Target: The “100 Dollar Store” Explained

“It’s a 100 dollar store,” my friend remarked while we were discussing Target over coffee last year.

I didn’t get it. I had been telling her how much I loved Target.

“I mean, you can’t walk out of there without spending at least 100 dollars. It’s impossible,” she explained.

Then I got it. It was true. I couldn’t remember ever leaving a Target without spending more than $100.

The weird thing is that I had never shopped at Target before I got pregnant. But once I became pregnant and had small children, I became obsessed with Target. I now shop at Target ALL THE TIME. And so do all of my friends. And we don’t just shop at Target. We love Target and everything about it.

Then I read last Sunday’s New York Times Magazine article, “How Companies Learn Your Secrets,” by Charles Duhigg.

It’s a great article and a must-read for many reasons (it even explains how habits are formed and tells you how to stop eating cookies). But the reason that the article has been in the news over the past few days is because it reveals that Target has a system to figure out if a woman is pregnant – before she even tells anyone.

Apparently, there are only a few times in life that you are open to changing your shopping habits and pregnancy and early parenthood are the peak times that women are open to changing their shopping habits – and once changed during this time, the new shopping habits tend to stay. Target wanted to figure out if a woman was pregnant so that they could reach her during this peak time.

So they hired a team of brilliant statisticians, mathematicians, and scientists and they came up with a way of being able to accurately predict if a woman was pregnant by early in her second trimester. According to the article, every shopper at Target has a secret identity number and their purchases are tracked. The secretly pregnant women were found to be buying lots of unscented soap and cotton balls. (I don’t personally remember doing this, but it’s entirely possible.)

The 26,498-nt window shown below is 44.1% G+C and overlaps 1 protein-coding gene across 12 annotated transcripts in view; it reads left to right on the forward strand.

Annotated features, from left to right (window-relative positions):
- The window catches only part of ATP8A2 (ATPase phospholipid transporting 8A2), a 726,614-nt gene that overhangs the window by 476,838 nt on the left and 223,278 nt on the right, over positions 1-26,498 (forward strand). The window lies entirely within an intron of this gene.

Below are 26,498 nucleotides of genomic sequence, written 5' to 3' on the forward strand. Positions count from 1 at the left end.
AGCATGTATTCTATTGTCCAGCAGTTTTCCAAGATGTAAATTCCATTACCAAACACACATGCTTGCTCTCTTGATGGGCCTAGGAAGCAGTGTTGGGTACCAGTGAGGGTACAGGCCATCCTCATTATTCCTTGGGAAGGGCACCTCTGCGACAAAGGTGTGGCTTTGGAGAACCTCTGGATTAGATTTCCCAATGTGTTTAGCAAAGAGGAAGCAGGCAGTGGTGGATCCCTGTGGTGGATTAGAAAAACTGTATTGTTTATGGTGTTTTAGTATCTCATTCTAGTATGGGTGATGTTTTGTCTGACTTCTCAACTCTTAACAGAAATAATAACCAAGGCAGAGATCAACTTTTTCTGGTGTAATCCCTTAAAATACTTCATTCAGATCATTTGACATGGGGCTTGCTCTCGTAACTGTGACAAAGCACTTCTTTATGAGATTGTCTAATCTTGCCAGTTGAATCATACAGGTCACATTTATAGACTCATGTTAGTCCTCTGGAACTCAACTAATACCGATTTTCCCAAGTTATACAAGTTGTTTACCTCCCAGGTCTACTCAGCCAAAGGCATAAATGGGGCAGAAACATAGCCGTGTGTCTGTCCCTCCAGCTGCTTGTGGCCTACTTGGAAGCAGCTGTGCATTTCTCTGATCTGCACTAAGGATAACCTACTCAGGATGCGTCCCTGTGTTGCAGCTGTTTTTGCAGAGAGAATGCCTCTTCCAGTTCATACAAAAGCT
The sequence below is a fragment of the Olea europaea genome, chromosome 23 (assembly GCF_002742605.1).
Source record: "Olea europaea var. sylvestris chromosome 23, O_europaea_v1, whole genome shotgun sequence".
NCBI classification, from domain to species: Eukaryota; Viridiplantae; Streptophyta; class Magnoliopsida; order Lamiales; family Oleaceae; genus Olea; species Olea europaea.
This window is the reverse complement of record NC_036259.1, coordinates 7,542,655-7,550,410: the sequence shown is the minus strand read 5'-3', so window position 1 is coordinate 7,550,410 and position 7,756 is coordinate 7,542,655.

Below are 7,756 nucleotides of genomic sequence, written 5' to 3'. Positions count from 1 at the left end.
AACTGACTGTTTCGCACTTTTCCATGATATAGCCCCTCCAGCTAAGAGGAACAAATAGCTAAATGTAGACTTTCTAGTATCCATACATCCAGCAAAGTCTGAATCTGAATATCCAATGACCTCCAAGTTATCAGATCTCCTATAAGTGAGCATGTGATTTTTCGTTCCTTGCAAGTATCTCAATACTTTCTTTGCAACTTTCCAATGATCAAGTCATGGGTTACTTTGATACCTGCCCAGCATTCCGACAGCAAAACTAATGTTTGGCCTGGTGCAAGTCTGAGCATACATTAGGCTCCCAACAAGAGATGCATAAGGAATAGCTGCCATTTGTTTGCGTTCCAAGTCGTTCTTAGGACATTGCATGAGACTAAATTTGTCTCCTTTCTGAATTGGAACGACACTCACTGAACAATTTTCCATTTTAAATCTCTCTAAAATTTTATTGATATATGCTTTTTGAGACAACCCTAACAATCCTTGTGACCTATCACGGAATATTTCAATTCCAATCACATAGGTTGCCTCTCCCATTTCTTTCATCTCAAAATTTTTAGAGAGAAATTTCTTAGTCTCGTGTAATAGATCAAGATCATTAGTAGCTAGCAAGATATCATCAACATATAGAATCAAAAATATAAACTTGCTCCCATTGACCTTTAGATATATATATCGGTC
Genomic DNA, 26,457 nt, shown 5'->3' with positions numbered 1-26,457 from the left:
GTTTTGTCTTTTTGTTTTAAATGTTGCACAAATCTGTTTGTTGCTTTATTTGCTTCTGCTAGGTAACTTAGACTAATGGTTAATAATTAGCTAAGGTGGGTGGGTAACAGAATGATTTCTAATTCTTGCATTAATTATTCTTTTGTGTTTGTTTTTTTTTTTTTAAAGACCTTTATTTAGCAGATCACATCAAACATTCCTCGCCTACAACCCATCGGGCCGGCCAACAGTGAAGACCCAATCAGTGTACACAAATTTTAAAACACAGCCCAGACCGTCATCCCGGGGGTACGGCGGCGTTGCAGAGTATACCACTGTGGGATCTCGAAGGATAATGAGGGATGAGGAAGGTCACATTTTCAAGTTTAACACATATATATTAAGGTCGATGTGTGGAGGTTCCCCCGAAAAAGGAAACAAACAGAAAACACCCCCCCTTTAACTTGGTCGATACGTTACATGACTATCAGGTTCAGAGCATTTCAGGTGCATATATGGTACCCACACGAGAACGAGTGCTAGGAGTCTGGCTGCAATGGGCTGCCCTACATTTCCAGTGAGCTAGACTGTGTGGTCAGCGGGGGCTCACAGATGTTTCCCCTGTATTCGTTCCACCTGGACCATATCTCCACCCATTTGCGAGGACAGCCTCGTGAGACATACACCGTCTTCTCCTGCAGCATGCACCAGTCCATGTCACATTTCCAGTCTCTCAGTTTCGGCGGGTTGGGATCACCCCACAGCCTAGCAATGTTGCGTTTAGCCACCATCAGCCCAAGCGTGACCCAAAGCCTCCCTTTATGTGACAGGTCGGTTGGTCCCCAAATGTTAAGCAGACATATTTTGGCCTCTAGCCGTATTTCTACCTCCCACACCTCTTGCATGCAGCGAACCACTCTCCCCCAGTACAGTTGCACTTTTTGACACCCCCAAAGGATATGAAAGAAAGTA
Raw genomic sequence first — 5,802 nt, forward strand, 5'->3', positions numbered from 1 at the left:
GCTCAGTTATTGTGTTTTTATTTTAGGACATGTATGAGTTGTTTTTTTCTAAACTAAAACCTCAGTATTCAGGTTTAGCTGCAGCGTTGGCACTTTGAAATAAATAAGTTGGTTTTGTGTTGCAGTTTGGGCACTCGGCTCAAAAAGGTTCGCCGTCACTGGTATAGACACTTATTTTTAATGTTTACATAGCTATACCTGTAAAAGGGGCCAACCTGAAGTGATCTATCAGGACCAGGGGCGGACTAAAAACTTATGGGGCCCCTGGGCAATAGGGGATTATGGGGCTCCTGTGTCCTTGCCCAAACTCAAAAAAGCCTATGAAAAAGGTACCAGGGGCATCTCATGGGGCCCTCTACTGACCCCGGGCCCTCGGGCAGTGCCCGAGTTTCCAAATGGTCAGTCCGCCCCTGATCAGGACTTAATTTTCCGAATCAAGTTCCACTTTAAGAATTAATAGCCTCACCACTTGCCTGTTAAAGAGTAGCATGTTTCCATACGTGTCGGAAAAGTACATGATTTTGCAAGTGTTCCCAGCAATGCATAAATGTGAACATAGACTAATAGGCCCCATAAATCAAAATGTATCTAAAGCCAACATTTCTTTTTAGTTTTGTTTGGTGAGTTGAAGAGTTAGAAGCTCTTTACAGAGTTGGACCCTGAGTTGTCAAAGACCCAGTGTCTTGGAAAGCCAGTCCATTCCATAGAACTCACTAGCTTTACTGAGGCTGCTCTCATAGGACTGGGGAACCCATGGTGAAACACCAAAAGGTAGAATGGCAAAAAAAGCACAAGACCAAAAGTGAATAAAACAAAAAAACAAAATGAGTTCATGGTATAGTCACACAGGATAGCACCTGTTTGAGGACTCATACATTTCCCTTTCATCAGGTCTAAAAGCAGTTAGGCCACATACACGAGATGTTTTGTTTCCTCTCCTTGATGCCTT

And suddenly it all became clear. No wonder my budget had a giant slice of its pie labeled “Target.” No wonder it was “a 100 dollar store.” The greatest math and science minds in the country were working around the clock to make me love Target and buy everything at their store. And it worked!

I understand that Target is not the only store doing this. Information is being tracked by all major companies now and most of us have some acceptance of this fact. But this article was definitely a major wake-up call for me. It made me think and question some of the simple daily choices that I make. And I am going to be more mindful about where I shop and how I shop. And I think that I may take a break from shopping at Target for now.

Or I may go back to Target and buy vast quantities of unscented soap and cotton balls just to mess with them.

Sarah Knight is a mother of young children, a frequent Target shopper, and the co-founder of She is also on Twitter @sarahsknight



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